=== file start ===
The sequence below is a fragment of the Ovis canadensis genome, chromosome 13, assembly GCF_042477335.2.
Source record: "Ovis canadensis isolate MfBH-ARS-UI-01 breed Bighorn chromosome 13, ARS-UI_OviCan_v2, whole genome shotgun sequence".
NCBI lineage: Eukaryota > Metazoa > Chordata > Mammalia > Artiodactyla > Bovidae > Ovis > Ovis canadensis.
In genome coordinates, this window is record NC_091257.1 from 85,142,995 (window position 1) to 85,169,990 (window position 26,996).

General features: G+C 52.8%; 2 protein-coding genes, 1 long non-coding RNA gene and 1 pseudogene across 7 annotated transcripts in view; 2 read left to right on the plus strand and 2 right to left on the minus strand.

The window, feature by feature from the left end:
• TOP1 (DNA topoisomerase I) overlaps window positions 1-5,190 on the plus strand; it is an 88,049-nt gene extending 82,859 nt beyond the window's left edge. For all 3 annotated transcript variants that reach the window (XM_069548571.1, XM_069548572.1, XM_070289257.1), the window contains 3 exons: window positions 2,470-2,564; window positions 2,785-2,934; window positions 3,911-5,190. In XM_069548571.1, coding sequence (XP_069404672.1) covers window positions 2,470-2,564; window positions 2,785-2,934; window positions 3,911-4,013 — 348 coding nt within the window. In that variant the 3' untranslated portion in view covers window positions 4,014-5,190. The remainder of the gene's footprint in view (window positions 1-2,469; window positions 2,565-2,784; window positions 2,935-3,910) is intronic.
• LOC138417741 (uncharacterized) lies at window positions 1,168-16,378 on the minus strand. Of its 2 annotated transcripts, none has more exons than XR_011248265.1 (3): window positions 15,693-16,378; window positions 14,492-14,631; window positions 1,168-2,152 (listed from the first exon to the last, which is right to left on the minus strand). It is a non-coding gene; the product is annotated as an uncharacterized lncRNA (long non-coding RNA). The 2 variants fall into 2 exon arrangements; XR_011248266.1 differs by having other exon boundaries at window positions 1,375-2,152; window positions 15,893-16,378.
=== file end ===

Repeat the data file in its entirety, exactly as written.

The sequence below is a fragment of the Ovis canadensis genome, chromosome 13, assembly GCF_042477335.2.
Source record: "Ovis canadensis isolate MfBH-ARS-UI-01 breed Bighorn chromosome 13, ARS-UI_OviCan_v2, whole genome shotgun sequence".
NCBI lineage: Eukaryota > Metazoa > Chordata > Mammalia > Artiodactyla > Bovidae > Ovis > Ovis canadensis.
In genome coordinates, this window is record NC_091257.1 from 85,142,995 (window position 1) to 85,169,990 (window position 26,996).

General features: G+C 52.8%; 2 protein-coding genes, 1 long non-coding RNA gene and 1 pseudogene across 7 annotated transcripts in view; 2 read left to right on the plus strand and 2 right to left on the minus strand.

The window, feature by feature from the left end:
• TOP1 (DNA topoisomerase I) overlaps window positions 1-5,190 on the plus strand; it is an 88,049-nt gene extending 82,859 nt beyond the window's left edge. For all 3 annotated transcript variants that reach the window (XM_069548571.1, XM_069548572.1, XM_070289257.1), the window contains 3 exons: window positions 2,470-2,564; window positions 2,785-2,934; window positions 3,911-5,190. In XM_069548571.1, coding sequence (XP_069404672.1) covers window positions 2,470-2,564; window positions 2,785-2,934; window positions 3,911-4,013 — 348 coding nt within the window. In that variant the 3' untranslated portion in view covers window positions 4,014-5,190. The remainder of the gene's footprint in view (window positions 1-2,469; window positions 2,565-2,784; window positions 2,935-3,910) is intronic.
• LOC138417741 (uncharacterized) lies at window positions 1,168-16,378 on the minus strand. Of its 2 annotated transcripts, none has more exons than XR_011248265.1 (3): window positions 15,693-16,378; window positions 14,492-14,631; window positions 1,168-2,152 (listed from the first exon to the last, which is right to left on the minus strand). It is a non-coding gene; the product is annotated as an uncharacterized lncRNA (long non-coding RNA). The 2 variants fall into 2 exon arrangements; XR_011248266.1 differs by having other exon boundaries at window positions 1,375-2,152; window positions 15,893-16,378.